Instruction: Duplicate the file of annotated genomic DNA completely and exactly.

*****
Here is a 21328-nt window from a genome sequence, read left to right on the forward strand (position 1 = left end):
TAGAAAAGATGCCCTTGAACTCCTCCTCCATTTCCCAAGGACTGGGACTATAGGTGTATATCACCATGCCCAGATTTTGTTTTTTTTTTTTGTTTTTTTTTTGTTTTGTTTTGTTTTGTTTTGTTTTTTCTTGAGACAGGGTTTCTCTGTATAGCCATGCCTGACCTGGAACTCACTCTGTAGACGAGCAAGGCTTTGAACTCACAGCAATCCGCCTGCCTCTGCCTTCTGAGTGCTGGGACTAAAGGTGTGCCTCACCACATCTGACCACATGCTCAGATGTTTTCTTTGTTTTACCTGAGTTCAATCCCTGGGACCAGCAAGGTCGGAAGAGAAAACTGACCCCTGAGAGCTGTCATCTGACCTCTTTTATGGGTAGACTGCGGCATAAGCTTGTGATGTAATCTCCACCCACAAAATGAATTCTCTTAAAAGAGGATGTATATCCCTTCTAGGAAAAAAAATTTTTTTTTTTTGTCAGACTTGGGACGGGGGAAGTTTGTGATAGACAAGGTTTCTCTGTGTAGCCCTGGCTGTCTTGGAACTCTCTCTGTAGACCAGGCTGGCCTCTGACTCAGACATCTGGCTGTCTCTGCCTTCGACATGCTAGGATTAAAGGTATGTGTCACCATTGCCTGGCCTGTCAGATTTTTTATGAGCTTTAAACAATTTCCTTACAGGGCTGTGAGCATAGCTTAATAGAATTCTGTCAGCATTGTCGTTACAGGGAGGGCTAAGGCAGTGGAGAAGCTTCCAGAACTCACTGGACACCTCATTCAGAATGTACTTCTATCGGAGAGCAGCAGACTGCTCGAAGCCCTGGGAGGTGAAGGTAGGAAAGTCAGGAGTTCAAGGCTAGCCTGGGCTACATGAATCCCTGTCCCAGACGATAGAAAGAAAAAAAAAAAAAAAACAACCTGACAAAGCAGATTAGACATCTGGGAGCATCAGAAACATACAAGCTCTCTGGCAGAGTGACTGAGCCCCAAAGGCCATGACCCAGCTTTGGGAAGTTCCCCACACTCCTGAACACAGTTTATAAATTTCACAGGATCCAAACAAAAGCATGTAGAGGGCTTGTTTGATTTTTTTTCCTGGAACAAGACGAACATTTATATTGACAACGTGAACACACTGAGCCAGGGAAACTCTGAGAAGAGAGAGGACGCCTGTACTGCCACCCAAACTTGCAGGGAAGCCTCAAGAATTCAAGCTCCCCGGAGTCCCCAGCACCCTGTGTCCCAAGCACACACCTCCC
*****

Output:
Here is a 21328-nt window from a genome sequence, read left to right on the forward strand (position 1 = left end):
TAGAAAAGATGCCCTTGAACTCCTCCTCCATTTCCCAAGGACTGGGACTATAGGTGTATATCACCATGCCCAGATTTTGTTTTTTTTTTTTGTTTTTTTTTTGTTTTGTTTTGTTTTGTTTTGTTTTTTCTTGAGACAGGGTTTCTCTGTATAGCCATGCCTGACCTGGAACTCACTCTGTAGACGAGCAAGGCTTTGAACTCACAGCAATCCGCCTGCCTCTGCCTTCTGAGTGCTGGGACTAAAGGTGTGCCTCACCACATCTGACCACATGCTCAGATGTTTTCTTTGTTTTACCTGAGTTCAATCCCTGGGACCAGCAAGGTCGGAAGAGAAAACTGACCCCTGAGAGCTGTCATCTGACCTCTTTTATGGGTAGACTGCGGCATAAGCTTGTGATGTAATCTCCACCCACAAAATGAATTCTCTTAAAAGAGGATGTATATCCCTTCTAGGAAAAAAAATTTTTTTTTTTTGTCAGACTTGGGACGGGGGAAGTTTGTGATAGACAAGGTTTCTCTGTGTAGCCCTGGCTGTCTTGGAACTCTCTCTGTAGACCAGGCTGGCCTCTGACTCAGACATCTGGCTGTCTCTGCCTTCGACATGCTAGGATTAAAGGTATGTGTCACCATTGCCTGGCCTGTCAGATTTTTTATGAGCTTTAAACAATTTCCTTACAGGGCTGTGAGCATAGCTTAATAGAATTCTGTCAGCATTGTCGTTACAGGGAGGGCTAAGGCAGTGGAGAAGCTTCCAGAACTCACTGGACACCTCATTCAGAATGTACTTCTATCGGAGAGCAGCAGACTGCTCGAAGCCCTGGGAGGTGAAGGTAGGAAAGTCAGGAGTTCAAGGCTAGCCTGGGCTACATGAATCCCTGTCCCAGACGATAGAAAGAAAAAAAAAAAAAAAACAACCTGACAAAGCAGATTAGACATCTGGGAGCATCAGAAACATACAAGCTCTCTGGCAGAGTGACTGAGCCCCAAAGGCCATGACCCAGCTTTGGGAAGTTCCCCACACTCCTGAACACAGTTTATAAATTTCACAGGATCCAAACAAAAGCATGTAGAGGGCTTGTTTGATTTTTTTTCCTGGAACAAGACGAACATTTATATTGACAACGTGAACACACTGAGCCAGGGAAACTCTGAGAAGAGAGAGGACGCCTGTACTGCCACCCAAACTTGCAGGGAAGCCTCAAGAATTCAAGCTCCCCGGAGTCCCCAGCACCCTGTGTCCCAAGCACACACCTCCC